On June 26, President Bidhya Bhandari, the supreme commander of the army, approved the government’s request to mobilize the army during the second phase of local elections. Lack of presidential approval had not deterred the army, of course; it had been patrolling the streets in the Terai-Madhes for weeks.
Deploying the army during elections is a relatively new trend. Until 2013, the Nepal government considered the security services of the Nepal Police sufficient. The army’s role was confined to transporting ballot papers and boxes to polling stations.
But the government’s thinking has changed.
When the first Constituent Assembly (CA) elections took place in 2008, both the Nepal Army and the Maoists’ Peoples’ Liberation Army were under the supervision of the United Nations Mission in Nepal. Security at the polls was the responsibility of the Nepal Police, the Armed Police Force (APF), and a temporary police force.
But the first CA failed to produce a constitution despite two term extensions. The Assembly was dissolved, and the government was left in a state of disarray. In March 2013, sitting Supreme Court Chief Justice Khil Raj Regmi temporarily assumed the role of prime minister to oversee a second round of CA elections. Citing security reasons, the government, for the first time, mobilized the army to help manage elections.
The government rationalized the mobilization by arguing that obstruction from the hardline Mohan Baidya faction of the Maoist Party, which opposed the polls, could disrupt the elections. The army was later dragged into controversy when leaders from the Unified Communist Party of Nepal (Maoist)—these days called Communist Party of Nepal (Maoist Centre)—accused officers of exchanging ballot boxes while they were being transported to counting centers. The allegations were never substantiated. A high-level parliamentary committee headed by Laxman Lal Karna was formed to investigate the matter. As of now, the committee has not submitted its report to the parliament.
Following 2013’s precedent, the government has again mobilized the army to manage security at local-election polling areas deemed to be on high alert. And, as in 2013, officials have pointed to the possibility of poll disruptions by agitating parties, namely the Madhes-based Rastriya Janata Party-Nepal, as well as another breakaway Maoist party led by Netra Bikram Chand “Biplav,” as justification. The parties report that hundreds of cadres have been detained around the country on suspicion of “anti-election activities,” and are being held until after the elections. They have accused the police of surveilling party members, making arbitrary arrests, and using undue force to subdue protesters.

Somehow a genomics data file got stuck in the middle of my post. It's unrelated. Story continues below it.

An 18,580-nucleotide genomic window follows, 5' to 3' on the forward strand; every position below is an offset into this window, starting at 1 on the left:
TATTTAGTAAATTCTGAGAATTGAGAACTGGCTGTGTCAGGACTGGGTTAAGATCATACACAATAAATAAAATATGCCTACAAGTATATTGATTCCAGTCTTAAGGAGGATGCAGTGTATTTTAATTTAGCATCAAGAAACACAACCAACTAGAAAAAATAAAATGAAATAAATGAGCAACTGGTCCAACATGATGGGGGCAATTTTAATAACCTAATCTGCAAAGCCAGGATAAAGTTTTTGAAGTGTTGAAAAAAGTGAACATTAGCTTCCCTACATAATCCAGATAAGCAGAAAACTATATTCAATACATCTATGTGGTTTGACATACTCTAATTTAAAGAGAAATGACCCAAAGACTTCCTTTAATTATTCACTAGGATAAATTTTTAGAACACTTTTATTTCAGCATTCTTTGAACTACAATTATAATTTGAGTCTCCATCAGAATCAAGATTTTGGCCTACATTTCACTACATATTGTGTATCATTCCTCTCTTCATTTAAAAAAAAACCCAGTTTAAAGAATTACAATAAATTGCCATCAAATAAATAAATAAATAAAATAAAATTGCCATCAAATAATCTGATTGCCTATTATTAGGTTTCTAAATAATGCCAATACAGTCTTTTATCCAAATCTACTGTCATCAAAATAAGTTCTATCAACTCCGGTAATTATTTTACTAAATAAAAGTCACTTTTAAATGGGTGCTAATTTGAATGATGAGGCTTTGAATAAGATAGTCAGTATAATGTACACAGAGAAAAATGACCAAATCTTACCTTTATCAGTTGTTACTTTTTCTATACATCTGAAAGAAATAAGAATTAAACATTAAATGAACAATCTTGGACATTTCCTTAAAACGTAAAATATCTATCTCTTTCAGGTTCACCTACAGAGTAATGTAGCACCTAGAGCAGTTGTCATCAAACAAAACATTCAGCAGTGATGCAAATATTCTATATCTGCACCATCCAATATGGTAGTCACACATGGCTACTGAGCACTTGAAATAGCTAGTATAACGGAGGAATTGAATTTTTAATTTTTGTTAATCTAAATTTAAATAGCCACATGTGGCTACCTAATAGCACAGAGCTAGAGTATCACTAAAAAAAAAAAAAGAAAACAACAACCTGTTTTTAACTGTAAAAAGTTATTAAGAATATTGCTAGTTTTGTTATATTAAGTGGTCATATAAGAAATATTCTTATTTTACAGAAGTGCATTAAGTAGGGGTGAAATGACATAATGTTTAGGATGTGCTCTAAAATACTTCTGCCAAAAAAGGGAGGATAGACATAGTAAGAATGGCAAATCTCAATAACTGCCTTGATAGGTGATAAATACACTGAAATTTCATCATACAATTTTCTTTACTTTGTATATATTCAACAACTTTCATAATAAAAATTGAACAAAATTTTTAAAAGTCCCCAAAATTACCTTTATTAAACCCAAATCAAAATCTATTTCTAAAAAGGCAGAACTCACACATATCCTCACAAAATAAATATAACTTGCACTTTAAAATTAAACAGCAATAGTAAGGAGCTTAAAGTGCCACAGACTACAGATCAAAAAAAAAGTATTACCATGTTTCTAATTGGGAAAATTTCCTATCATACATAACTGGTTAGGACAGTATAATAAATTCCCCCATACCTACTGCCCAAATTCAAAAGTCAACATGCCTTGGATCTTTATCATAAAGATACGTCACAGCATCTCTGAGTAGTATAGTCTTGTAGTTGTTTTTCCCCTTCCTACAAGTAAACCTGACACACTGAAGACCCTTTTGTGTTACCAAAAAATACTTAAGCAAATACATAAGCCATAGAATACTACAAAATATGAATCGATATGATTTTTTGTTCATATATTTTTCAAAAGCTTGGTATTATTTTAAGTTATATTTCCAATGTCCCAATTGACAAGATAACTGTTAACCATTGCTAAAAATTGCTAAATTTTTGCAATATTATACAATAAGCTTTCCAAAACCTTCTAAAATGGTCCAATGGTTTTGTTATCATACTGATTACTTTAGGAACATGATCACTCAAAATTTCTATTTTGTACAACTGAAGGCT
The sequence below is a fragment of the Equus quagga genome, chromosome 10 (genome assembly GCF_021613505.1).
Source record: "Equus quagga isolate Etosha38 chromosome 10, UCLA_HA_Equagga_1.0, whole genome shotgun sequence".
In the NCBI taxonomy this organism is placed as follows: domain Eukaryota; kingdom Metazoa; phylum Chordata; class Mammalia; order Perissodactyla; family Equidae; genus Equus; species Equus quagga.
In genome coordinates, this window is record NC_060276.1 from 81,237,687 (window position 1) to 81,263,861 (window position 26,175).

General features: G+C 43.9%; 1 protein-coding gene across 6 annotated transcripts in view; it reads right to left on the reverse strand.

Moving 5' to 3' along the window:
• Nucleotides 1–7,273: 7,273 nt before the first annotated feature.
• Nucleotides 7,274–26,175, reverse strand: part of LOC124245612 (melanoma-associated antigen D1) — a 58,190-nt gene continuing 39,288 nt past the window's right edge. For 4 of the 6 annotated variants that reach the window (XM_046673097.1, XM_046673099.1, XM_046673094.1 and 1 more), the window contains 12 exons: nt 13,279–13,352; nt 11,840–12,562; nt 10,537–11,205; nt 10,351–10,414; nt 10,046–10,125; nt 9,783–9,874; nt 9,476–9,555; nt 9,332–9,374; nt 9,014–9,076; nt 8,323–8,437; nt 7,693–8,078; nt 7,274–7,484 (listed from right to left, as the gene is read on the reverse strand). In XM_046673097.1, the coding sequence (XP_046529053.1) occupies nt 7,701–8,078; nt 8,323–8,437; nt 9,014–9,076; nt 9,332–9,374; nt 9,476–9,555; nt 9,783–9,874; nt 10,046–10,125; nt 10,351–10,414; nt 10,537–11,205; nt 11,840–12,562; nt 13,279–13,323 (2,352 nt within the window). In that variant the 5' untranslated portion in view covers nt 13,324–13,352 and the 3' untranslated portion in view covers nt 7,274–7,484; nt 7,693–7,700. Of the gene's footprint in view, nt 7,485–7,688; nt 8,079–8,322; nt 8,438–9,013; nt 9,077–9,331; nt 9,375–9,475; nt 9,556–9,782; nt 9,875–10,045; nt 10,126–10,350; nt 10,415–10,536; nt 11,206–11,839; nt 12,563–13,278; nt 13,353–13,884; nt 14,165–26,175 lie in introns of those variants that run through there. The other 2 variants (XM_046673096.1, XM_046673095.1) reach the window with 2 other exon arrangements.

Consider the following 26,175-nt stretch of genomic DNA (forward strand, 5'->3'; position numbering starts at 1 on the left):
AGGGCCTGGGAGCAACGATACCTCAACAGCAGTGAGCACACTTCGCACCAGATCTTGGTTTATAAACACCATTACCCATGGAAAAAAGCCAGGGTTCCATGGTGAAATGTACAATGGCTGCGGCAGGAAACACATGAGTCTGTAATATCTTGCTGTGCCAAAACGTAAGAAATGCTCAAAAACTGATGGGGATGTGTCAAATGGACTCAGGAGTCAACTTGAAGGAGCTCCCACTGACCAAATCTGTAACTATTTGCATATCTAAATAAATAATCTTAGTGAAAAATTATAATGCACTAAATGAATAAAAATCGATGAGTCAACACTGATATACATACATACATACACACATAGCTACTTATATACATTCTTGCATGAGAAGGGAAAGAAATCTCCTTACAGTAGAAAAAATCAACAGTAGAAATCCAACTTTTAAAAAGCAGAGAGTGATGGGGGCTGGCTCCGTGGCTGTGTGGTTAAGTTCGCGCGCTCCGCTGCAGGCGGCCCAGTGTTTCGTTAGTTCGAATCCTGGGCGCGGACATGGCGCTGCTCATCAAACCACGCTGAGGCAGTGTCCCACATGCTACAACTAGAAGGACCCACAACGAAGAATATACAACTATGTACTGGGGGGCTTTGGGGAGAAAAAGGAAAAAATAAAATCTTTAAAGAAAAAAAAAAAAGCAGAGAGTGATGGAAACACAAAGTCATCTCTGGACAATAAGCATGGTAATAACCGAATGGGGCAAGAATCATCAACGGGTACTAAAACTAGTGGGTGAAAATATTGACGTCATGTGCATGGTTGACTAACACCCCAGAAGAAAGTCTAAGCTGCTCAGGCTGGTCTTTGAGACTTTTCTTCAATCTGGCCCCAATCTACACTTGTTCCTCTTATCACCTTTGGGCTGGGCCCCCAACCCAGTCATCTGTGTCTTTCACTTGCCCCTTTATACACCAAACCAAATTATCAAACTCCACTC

Prior to the first phase of local elections, the Ministry of Home Affairs determined that at least 226,000 security personnel would be required for election security. Of these, 54,000 were to come from the Nepal Police, 30,000 from the APF, and 1,000 would be intelligence staff deployed from the Home Ministry. The Home Ministry also planned to hire 75,000 temporary police officers. These forces were not considered sufficient to cover the entire country, so roughly 30,000 security personnel were to be deployed from the army.
Yet when the government revised its plans for the elections, deciding to hold them in different parts of the country over two phases (now changed to three), it did not revise its security plans. The need for additional forces has diminished, and there is no reason the Nepal Police cannot handle the existing threats. Still, soldiers are out on patrol.
For its part, the army, whose strength stands at nearly 100,000, has expanded its influence in society through numerous business schemes and road construction projects in recent years—a dubious feat given that it has avoided jurisdiction of anti-corruption laws. It also bolstered its public image after the 2015 earthquake, when it prominently took charge of rescue and recovery operations.
Police presence during elections is common in any democratic country, but the Nepal government’s growing comfort with calling on the army to provide basic security is troubling. One concern is that the army is being used as a not-so-subtle psychological tool to deter protesters. Another is that domestic law and order do not traditionally fall within the army’s purview. To prevent further escalation in the conflict, lawmakers need to find a political solution. An investigation by a parliamentary probe committee would go a long way toward restoring trust on both sides. The answer certainly will not come from deploying soldiers against civilians.